Alitalia's new-found Asia strategy appears to be stimulating competitive responses. Alitalia has announced new services to Seoul, a return to China and expanded services to Japan. More Asian markets could be on their way. After much delay, Korean Air will double its presence in Italy by de-coupling Milan and Rome, served on a triangular routing, and then increasing capacity.
Korean Air has carried 25% of the Korea-Italy market, so it has left much traffic to others, mostly to sixth freedom airlines like Lufthansa and other Europeans. Alitalia part owner Etihad hopes Alitalia's eastwards expansion will allow it to claw back at the gains Lufthansa and other carriers have made in Italy.
Growth from China to Italy looks more organic than competitive. Air China will become the largest airline in the Italy-Asia market while the China-Italy market will welcome a third Chinese player as Hainan Airlines starts twice-weekly Chongqing-Rome service.
Korean Air will double its presence in Italy
Korean Air's presence in Italy had been on the wane. Over the last decade Korean Air typically operated three return flights a week from Seoul Incheon to Rome. In 2008, Milan was introduced on a triangular Seoul-Milan-Rome-Seoul routing with frequency closer to four weekly but reverting to three weekly in 2009. Three weekly flights were offered through early 2015 with 747s used during the northern summer schedule. A handful of supplementary Seoul-Rome services were offered in 2009 and 2011 during the peak season. However, overall capacity decreased as Korean Air down-gauged services.
A series of changes between 25-Feb-2015 and Jul-2015 will mean Korean Air almost doubles its presence in Italy compared to 2014, which was mostly identical to its frequency/capacity offering in 2013.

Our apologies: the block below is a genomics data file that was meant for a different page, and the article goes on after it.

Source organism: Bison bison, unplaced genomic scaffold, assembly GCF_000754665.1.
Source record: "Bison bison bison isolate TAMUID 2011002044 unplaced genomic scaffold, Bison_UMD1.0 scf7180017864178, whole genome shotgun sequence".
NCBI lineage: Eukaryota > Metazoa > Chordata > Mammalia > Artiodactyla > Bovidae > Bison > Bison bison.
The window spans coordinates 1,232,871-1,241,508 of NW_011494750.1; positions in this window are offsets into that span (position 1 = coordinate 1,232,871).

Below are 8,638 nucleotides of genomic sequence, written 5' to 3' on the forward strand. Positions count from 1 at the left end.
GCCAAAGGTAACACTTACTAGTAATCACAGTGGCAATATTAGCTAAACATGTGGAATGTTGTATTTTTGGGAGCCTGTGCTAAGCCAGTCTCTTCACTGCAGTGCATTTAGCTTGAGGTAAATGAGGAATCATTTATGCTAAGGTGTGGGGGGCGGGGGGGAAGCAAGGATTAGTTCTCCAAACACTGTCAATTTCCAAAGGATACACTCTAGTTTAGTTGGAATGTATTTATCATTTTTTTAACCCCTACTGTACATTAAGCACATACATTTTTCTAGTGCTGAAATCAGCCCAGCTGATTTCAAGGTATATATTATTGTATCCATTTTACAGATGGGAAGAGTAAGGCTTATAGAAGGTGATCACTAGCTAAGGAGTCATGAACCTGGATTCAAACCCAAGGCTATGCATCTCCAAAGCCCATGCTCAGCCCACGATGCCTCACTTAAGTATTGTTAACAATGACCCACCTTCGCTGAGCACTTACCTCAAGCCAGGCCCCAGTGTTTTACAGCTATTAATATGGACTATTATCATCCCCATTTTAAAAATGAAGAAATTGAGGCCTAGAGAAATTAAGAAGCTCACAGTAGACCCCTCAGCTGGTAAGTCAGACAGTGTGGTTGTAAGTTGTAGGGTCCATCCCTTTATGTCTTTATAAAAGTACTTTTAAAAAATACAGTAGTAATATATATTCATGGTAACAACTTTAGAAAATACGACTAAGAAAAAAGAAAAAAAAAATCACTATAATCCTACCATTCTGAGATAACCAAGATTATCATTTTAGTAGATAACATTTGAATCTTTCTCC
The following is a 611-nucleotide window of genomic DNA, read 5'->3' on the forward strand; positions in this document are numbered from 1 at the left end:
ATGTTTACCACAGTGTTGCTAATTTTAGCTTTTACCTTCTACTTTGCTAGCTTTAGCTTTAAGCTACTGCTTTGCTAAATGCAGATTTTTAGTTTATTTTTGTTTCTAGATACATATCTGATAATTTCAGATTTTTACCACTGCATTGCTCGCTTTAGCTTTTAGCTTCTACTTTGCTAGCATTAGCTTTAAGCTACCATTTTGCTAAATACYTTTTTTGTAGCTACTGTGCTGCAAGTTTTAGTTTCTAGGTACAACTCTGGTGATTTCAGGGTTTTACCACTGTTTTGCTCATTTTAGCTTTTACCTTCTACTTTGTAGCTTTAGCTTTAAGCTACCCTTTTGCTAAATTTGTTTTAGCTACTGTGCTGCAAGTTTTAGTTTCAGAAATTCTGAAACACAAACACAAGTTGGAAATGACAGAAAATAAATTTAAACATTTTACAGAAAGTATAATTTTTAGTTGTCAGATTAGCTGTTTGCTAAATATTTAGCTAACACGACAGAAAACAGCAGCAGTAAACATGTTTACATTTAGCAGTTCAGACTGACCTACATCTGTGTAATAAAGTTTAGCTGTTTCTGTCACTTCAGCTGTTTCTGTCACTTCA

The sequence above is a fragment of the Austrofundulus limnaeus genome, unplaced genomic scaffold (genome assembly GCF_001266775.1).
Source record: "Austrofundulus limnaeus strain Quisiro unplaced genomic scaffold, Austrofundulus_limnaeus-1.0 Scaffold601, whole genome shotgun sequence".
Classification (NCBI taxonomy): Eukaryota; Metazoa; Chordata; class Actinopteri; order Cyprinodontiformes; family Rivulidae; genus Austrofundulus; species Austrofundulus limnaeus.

On 25-Feb-2015, Korean Air will de-couple Milan and Rome, offering a dedicated service to each city that returns non-stop to Seoul. Each city will initially see three weekly flights, Rome with a 291-seat 777-300ER and Milan with a 218-seat A330-200. This is 75% growth over its previous schedule.
From 29-Mar-2015, Rome will be up-gauged from 777-300ER to 363-seat 747-400 while Milan will gain a fourth weekly service, also with the A330-200. From 15-Jul-2015, all four Milan services transition to a 248-seat 777-200ER. Korean Air's past northern summer schedule was three weekly 747 services so this will give Korean Air's Italy network 91% growth. Korean Air's summer 2015 new schedule will be 63% larger than in 2008, when Korean Air peaked in the Italian market.
In northern winter 2015/2016, Korean Air will revert to the 777-300ER on Rome and A330-200 on Milan which are being introduced from 25-Feb-2015. However, the fourth weekly Milan frequency introduced on 29-Mar-2015 will remain in the winter season. This off-peak schedule will be twice the size (99%) of its previous schedule.
Korean Air international available seats by region: 6-Jul-2015 to 12-Jul-2015
Korean Air top 10 hubs/bases/stations in Europe ranked on available seats: 6-Jul-2015 to 12-Jul-2015
Alitalia will also offer Rome-Seoul service